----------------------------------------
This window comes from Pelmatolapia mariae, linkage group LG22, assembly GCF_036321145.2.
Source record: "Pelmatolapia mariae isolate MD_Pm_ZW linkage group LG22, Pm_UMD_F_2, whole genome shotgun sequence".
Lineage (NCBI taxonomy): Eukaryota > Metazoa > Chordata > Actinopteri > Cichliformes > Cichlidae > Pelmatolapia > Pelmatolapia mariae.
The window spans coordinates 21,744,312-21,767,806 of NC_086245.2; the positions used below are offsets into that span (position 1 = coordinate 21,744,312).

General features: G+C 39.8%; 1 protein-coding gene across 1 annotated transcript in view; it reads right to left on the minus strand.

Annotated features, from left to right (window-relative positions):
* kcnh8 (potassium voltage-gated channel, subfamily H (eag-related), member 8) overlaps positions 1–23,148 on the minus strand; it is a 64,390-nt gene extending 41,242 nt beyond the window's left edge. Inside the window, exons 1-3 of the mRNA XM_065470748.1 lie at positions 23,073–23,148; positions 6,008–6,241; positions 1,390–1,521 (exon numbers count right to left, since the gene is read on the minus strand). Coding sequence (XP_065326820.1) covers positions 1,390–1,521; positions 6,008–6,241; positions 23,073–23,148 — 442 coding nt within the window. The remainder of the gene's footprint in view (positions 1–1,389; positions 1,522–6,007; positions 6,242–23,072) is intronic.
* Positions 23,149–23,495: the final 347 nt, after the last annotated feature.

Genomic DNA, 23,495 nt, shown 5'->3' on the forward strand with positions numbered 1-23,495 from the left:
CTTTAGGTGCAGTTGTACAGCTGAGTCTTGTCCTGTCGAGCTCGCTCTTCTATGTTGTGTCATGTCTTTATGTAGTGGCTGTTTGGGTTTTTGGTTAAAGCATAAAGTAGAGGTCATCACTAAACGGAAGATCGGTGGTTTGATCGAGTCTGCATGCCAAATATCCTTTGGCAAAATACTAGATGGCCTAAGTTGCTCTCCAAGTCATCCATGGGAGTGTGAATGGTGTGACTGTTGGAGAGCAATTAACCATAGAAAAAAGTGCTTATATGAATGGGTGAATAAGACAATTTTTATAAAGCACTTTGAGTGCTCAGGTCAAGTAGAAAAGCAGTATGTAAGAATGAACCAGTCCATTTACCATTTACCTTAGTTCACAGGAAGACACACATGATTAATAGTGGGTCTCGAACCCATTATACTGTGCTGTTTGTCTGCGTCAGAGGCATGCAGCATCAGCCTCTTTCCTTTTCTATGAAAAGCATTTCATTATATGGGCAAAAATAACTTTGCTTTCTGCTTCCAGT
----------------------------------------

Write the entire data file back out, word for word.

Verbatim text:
This window comes from Pelmatolapia mariae, linkage group LG22, assembly GCF_036321145.2.
Source record: "Pelmatolapia mariae isolate MD_Pm_ZW linkage group LG22, Pm_UMD_F_2, whole genome shotgun sequence".
Lineage (NCBI taxonomy): Eukaryota > Metazoa > Chordata > Actinopteri > Cichliformes > Cichlidae > Pelmatolapia > Pelmatolapia mariae.
The window spans coordinates 21,744,312-21,767,806 of NC_086245.2; the positions used below are offsets into that span (position 1 = coordinate 21,744,312).

General features: G+C 39.8%; 1 protein-coding gene across 1 annotated transcript in view; it reads right to left on the minus strand.

Annotated features, from left to right (window-relative positions):
* kcnh8 (potassium voltage-gated channel, subfamily H (eag-related), member 8) overlaps positions 1–23,148 on the minus strand; it is a 64,390-nt gene extending 41,242 nt beyond the window's left edge. Inside the window, exons 1-3 of the mRNA XM_065470748.1 lie at positions 23,073–23,148; positions 6,008–6,241; positions 1,390–1,521 (exon numbers count right to left, since the gene is read on the minus strand). Coding sequence (XP_065326820.1) covers positions 1,390–1,521; positions 6,008–6,241; positions 23,073–23,148 — 442 coding nt within the window. The remainder of the gene's footprint in view (positions 1–1,389; positions 1,522–6,007; positions 6,242–23,072) is intronic.
* Positions 23,149–23,495: the final 347 nt, after the last annotated feature.

Genomic DNA, 23,495 nt, shown 5'->3' on the forward strand with positions numbered 1-23,495 from the left:
CTTTAGGTGCAGTTGTACAGCTGAGTCTTGTCCTGTCGAGCTCGCTCTTCTATGTTGTGTCATGTCTTTATGTAGTGGCTGTTTGGGTTTTTGGTTAAAGCATAAAGTAGAGGTCATCACTAAACGGAAGATCGGTGGTTTGATCGAGTCTGCATGCCAAATATCCTTTGGCAAAATACTAGATGGCCTAAGTTGCTCTCCAAGTCATCCATGGGAGTGTGAATGGTGTGACTGTTGGAGAGCAATTAACCATAGAAAAAAGTGCTTATATGAATGGGTGAATAAGACAATTTTTATAAAGCACTTTGAGTGCTCAGGTCAAGTAGAAAAGCAGTATGTAAGAATGAACCAGTCCATTTACCATTTACCTTAGTTCACAGGAAGACACACATGATTAATAGTGGGTCTCGAACCCATTATACTGTGCTGTTTGTCTGCGTCAGAGGCATGCAGCATCAGCCTCTTTCCTTTTCTATGAAAAGCATTTCATTATATGGGCAAAAATAACTTTGCTTTCTGCTTCCAGT